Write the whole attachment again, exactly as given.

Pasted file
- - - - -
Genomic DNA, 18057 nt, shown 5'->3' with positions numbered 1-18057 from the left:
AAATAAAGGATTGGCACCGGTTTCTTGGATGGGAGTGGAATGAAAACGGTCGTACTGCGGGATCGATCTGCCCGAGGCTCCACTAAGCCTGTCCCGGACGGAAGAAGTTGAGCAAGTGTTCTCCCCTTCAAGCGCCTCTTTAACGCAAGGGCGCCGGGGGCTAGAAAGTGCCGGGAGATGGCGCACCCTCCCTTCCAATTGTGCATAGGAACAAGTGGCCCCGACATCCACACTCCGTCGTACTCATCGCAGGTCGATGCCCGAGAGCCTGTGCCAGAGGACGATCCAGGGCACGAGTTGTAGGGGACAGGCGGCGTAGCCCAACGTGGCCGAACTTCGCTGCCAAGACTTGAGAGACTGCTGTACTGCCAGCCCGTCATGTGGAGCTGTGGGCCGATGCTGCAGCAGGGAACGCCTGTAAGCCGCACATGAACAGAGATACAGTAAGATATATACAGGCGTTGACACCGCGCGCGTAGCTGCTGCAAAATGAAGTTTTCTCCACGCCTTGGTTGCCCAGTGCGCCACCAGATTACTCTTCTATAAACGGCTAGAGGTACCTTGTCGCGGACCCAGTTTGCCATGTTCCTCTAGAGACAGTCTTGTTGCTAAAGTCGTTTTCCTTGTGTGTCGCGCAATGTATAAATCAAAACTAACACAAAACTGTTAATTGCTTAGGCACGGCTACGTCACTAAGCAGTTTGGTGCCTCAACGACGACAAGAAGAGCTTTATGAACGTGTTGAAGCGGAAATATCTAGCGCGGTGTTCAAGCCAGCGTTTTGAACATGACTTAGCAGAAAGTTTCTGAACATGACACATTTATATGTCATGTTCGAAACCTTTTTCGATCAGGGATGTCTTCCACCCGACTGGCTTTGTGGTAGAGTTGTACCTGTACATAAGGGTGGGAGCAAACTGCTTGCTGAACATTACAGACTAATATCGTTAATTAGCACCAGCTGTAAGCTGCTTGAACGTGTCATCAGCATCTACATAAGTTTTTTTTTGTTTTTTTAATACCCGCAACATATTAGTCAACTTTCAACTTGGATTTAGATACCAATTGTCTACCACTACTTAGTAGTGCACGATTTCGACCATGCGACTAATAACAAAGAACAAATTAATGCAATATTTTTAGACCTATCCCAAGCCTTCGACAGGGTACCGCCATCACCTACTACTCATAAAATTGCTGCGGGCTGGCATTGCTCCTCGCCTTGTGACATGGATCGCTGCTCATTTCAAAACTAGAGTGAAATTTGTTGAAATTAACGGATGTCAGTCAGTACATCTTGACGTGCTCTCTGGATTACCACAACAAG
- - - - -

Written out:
Genomic DNA, 18057 nt, shown 5'->3' with positions numbered 1-18057 from the left:
AAATAAAGGATTGGCACCGGTTTCTTGGATGGGAGTGGAATGAAAACGGTCGTACTGCGGGATCGATCTGCCCGAGGCTCCACTAAGCCTGTCCCGGACGGAAGAAGTTGAGCAAGTGTTCTCCCCTTCAAGCGCCTCTTTAACGCAAGGGCGCCGGGGGCTAGAAAGTGCCGGGAGATGGCGCACCCTCCCTTCCAATTGTGCATAGGAACAAGTGGCCCCGACATCCACACTCCGTCGTACTCATCGCAGGTCGATGCCCGAGAGCCTGTGCCAGAGGACGATCCAGGGCACGAGTTGTAGGGGACAGGCGGCGTAGCCCAACGTGGCCGAACTTCGCTGCCAAGACTTGAGAGACTGCTGTACTGCCAGCCCGTCATGTGGAGCTGTGGGCCGATGCTGCAGCAGGGAACGCCTGTAAGCCGCACATGAACAGAGATACAGTAAGATATATACAGGCGTTGACACCGCGCGCGTAGCTGCTGCAAAATGAAGTTTTCTCCACGCCTTGGTTGCCCAGTGCGCCACCAGATTACTCTTCTATAAACGGCTAGAGGTACCTTGTCGCGGACCCAGTTTGCCATGTTCCTCTAGAGACAGTCTTGTTGCTAAAGTCGTTTTCCTTGTGTGTCGCGCAATGTATAAATCAAAACTAACACAAAACTGTTAATTGCTTAGGCACGGCTACGTCACTAAGCAGTTTGGTGCCTCAACGACGACAAGAAGAGCTTTATGAACGTGTTGAAGCGGAAATATCTAGCGCGGTGTTCAAGCCAGCGTTTTGAACATGACTTAGCAGAAAGTTTCTGAACATGACACATTTATATGTCATGTTCGAAACCTTTTTCGATCAGGGATGTCTTCCACCCGACTGGCTTTGTGGTAGAGTTGTACCTGTACATAAGGGTGGGAGCAAACTGCTTGCTGAACATTACAGACTAATATCGTTAATTAGCACCAGCTGTAAGCTGCTTGAACGTGTCATCAGCATCTACATAAGTTTTTTTTTGTTTTTTTAATACCCGCAACATATTAGTCAACTTTCAACTTGGATTTAGATACCAATTGTCTACCACTACTTAGTAGTGCACGATTTCGACCATGCGACTAATAACAAAGAACAAATTAATGCAATATTTTTAGACCTATCCCAAGCCTTCGACAGGGTACCGCCATCACCTACTACTCATAAAATTGCTGCGGGCTGGCATTGCTCCTCGCCTTGTGACATGGATCGCTGCTCATTTCAAAACTAGAGTGAAATTTGTTGAAATTAACGGATGTCAGTCAGTACATCTTGACGTGCTCTCTGGATTACCACAACAAG